Gems & Gemology, Spring 2001, Vol. 37, No. 1
Discovery and Mining of the Argyle Diamond Deposit, Australia
James E. Shigley, John Chapman, and Robyn K. Ellison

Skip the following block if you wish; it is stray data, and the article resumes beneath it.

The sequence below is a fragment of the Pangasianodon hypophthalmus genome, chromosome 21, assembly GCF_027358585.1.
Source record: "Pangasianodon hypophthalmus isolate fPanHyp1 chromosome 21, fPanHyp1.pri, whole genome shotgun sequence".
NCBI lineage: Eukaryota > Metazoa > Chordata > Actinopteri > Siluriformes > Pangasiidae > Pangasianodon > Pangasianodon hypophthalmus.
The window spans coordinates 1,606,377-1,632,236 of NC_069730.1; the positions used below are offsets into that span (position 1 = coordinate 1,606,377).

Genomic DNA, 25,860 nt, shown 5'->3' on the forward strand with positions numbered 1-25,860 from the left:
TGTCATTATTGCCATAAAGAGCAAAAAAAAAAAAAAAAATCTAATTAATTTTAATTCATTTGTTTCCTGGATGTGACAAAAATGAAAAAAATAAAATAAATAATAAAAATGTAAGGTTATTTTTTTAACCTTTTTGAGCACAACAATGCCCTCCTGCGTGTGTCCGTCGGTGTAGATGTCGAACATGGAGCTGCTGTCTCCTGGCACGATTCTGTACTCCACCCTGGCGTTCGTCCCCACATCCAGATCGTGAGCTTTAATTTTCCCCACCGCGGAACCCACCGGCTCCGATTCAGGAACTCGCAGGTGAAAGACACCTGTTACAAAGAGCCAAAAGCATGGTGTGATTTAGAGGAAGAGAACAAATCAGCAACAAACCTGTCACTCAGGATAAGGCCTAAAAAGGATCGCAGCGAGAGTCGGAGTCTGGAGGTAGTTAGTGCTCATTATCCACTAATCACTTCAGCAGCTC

In 1983, the Argyle mine was established as the first major diamond-mining operation in Australia. Almost immediately, it became the world’s largest source of diamonds in terms of the volume (carats) produced. The discovery, development, and operation of this mine challenged conventional beliefs about diamond geology, mineral processing, and the marketing of gem diamonds. In its peak year, 1994, the mine produced over 42 million carats (Mct) of rough diamonds, which represented 40% of the world’s production. A large proportion of this staggering output consists of small brown-to-yellow—as well as some near-colorless and colorless—rough diamonds. A major cutting industry developed in India to process these diamonds into cut gems. The Argyle mine is also noted for the production of a very limited amount of rare pink diamonds.